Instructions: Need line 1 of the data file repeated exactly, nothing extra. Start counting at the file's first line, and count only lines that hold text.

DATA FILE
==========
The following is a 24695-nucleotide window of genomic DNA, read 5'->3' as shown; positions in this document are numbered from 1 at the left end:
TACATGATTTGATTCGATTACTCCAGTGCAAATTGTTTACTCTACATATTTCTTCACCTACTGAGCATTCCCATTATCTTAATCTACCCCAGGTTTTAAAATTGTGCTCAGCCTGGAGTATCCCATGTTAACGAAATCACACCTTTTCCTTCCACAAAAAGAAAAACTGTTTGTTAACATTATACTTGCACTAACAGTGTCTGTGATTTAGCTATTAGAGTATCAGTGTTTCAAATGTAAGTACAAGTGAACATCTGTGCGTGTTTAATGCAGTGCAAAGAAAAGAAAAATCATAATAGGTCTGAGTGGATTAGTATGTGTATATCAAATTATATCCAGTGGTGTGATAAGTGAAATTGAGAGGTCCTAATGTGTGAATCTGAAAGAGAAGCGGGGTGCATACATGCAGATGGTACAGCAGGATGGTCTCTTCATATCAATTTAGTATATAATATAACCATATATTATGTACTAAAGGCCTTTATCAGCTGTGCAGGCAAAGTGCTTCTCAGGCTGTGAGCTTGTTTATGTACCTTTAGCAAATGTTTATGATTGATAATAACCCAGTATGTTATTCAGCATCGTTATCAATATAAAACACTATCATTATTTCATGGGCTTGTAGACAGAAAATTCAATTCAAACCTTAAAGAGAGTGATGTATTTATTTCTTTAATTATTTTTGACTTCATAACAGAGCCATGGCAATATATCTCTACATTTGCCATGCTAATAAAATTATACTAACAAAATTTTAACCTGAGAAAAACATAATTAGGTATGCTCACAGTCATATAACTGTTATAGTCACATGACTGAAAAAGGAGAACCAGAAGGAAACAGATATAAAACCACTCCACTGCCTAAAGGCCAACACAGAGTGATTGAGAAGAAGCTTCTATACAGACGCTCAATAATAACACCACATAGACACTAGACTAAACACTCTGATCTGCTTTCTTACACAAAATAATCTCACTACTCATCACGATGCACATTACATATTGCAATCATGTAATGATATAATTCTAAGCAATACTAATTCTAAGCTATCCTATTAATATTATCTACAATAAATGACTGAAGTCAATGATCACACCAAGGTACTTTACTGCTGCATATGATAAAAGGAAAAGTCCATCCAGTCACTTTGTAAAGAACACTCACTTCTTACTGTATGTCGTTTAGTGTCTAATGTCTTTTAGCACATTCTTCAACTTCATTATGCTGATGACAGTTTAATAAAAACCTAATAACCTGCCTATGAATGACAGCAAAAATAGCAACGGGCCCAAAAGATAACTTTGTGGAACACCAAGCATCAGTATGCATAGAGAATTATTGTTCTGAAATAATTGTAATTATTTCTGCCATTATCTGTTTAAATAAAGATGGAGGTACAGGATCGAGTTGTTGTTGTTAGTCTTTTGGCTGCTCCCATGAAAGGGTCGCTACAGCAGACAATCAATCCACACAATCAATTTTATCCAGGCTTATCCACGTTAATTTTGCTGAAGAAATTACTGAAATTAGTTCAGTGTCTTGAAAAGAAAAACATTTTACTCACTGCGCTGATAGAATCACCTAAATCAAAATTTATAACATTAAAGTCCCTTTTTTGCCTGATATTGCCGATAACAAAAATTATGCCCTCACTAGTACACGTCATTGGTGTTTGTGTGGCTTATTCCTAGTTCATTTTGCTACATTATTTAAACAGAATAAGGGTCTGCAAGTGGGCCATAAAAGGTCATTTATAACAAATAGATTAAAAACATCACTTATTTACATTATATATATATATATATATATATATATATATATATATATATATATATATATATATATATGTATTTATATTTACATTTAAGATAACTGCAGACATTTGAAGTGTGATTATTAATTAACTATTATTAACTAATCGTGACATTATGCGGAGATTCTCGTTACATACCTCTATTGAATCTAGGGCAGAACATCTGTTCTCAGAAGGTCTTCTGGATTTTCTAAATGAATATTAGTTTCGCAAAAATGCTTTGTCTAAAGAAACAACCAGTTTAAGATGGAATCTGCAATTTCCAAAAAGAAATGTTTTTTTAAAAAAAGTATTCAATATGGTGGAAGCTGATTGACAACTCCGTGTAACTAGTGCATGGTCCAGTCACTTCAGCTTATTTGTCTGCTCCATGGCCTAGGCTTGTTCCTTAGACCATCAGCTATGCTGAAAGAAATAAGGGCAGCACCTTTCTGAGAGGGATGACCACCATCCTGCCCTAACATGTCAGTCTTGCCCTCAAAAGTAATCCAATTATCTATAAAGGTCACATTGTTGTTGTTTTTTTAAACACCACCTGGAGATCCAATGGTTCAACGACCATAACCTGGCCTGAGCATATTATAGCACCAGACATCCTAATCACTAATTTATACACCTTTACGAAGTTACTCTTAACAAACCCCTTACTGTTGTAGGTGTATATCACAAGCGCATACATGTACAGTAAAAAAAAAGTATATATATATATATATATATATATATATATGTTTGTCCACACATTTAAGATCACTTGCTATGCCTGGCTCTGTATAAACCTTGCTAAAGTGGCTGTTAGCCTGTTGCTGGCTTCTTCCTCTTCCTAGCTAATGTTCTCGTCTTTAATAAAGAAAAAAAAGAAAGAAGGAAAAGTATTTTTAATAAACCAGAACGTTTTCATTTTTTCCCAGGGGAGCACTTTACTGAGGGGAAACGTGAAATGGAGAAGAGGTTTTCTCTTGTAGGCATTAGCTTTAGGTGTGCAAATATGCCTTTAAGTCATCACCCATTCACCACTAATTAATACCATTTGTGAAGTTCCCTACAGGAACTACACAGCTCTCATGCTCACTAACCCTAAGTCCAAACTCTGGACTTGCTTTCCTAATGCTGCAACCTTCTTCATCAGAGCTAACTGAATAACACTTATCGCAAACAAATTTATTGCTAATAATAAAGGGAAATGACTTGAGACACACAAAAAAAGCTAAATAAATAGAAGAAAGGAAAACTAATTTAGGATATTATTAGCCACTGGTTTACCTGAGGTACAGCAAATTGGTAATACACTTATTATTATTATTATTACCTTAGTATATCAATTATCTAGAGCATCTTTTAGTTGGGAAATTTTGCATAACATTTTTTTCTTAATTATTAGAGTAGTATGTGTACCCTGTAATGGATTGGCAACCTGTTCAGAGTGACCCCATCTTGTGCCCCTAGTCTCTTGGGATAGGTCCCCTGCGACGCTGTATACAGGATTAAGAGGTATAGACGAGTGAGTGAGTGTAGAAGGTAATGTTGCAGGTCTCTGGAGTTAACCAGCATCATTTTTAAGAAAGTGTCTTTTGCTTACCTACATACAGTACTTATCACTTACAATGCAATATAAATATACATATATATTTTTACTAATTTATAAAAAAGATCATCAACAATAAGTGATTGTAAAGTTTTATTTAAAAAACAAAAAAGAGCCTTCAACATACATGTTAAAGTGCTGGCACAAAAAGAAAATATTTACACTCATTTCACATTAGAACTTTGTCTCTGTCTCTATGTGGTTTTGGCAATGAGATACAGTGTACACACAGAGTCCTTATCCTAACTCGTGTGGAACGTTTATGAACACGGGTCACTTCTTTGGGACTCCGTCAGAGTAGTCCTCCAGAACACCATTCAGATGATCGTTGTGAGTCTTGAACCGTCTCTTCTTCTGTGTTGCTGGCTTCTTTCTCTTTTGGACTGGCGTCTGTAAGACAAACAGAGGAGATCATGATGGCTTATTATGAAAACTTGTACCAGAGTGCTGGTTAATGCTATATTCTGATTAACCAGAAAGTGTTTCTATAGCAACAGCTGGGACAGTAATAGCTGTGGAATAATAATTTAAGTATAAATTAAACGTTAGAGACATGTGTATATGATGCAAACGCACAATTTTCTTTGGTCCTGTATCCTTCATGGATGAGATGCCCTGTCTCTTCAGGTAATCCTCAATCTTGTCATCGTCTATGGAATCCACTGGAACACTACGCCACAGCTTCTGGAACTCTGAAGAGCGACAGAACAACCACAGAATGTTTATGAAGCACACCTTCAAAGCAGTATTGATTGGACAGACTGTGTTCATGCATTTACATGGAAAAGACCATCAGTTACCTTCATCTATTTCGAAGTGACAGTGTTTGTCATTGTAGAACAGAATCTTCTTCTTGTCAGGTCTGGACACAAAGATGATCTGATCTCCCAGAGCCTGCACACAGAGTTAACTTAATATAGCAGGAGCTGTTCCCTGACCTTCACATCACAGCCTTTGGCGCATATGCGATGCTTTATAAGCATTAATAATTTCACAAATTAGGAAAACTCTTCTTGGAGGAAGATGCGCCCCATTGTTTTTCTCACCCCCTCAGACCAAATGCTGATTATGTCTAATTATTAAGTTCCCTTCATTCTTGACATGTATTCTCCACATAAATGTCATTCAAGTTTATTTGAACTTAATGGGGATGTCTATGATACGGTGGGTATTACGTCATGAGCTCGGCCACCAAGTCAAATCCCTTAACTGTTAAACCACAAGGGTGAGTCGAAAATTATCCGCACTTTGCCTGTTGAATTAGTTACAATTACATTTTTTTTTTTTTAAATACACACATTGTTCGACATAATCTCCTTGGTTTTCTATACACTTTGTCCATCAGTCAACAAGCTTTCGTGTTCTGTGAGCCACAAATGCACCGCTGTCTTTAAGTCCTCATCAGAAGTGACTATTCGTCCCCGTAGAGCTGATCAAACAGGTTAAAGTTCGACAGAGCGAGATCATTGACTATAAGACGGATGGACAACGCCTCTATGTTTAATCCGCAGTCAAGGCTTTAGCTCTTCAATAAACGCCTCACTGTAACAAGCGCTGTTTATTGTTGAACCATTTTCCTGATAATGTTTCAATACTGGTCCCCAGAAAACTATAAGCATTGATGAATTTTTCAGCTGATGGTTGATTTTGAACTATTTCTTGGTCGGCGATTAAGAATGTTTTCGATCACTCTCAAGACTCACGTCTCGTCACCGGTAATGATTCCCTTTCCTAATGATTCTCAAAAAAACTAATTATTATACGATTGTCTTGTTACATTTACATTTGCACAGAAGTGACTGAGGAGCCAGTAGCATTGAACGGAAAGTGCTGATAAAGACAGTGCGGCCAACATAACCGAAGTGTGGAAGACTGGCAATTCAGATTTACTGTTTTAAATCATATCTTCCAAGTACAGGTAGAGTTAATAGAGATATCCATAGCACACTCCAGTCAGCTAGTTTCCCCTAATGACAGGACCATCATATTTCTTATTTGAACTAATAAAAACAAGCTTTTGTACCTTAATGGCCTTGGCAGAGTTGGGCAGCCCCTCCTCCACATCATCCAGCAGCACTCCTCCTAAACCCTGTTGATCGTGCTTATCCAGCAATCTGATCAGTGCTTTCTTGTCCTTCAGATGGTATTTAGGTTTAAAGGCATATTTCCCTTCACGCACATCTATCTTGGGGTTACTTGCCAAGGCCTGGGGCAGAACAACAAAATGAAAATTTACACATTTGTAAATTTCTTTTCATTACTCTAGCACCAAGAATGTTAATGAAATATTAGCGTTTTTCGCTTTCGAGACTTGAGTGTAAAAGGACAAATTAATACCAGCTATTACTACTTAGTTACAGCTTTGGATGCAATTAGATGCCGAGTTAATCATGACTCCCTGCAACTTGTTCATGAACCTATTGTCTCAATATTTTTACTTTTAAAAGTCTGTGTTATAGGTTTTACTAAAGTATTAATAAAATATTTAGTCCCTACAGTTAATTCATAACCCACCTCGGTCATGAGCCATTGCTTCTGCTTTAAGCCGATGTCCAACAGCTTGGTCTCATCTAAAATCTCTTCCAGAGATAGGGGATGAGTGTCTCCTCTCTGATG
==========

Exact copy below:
The following is a 24695-nucleotide window of genomic DNA, read 5'->3' as shown; positions in this document are numbered from 1 at the left end: